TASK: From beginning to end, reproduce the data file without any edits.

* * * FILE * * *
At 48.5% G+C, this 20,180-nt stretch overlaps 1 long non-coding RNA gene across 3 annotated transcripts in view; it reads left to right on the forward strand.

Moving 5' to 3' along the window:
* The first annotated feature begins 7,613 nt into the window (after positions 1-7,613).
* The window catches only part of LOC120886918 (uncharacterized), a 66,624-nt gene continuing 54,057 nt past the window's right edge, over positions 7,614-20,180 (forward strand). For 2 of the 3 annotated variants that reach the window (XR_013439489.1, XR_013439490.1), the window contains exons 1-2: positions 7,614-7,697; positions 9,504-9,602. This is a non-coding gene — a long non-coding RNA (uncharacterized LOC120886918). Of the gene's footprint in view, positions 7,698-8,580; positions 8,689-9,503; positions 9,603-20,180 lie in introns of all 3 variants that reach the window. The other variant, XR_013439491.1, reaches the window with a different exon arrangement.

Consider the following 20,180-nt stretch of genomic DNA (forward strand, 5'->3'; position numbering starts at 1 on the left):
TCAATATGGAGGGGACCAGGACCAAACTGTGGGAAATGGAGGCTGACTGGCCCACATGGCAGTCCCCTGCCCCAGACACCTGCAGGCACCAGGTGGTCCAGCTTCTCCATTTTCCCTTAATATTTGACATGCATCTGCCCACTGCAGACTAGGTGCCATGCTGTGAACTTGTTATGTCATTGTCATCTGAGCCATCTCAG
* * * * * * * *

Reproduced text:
At 48.5% G+C, this 20,180-nt stretch overlaps 1 long non-coding RNA gene across 3 annotated transcripts in view; it reads left to right on the forward strand.

Moving 5' to 3' along the window:
* The first annotated feature begins 7,613 nt into the window (after positions 1-7,613).
* The window catches only part of LOC120886918 (uncharacterized), a 66,624-nt gene continuing 54,057 nt past the window's right edge, over positions 7,614-20,180 (forward strand). For 2 of the 3 annotated variants that reach the window (XR_013439489.1, XR_013439490.1), the window contains exons 1-2: positions 7,614-7,697; positions 9,504-9,602. This is a non-coding gene — a long non-coding RNA (uncharacterized LOC120886918). Of the gene's footprint in view, positions 7,698-8,580; positions 8,689-9,503; positions 9,603-20,180 lie in introns of all 3 variants that reach the window. The other variant, XR_013439491.1, reaches the window with a different exon arrangement.

Consider the following 20,180-nt stretch of genomic DNA (forward strand, 5'->3'; position numbering starts at 1 on the left):
TCAATATGGAGGGGACCAGGACCAAACTGTGGGAAATGGAGGCTGACTGGCCCACATGGCAGTCCCCTGCCCCAGACACCTGCAGGCACCAGGTGGTCCAGCTTCTCCATTTTCCCTTAATATTTGACATGCATCTGCCCACTGCAGACTAGGTGCCATGCTGTGAACTTGTTATGTCATTGTCATCTGAGCCATCTCAG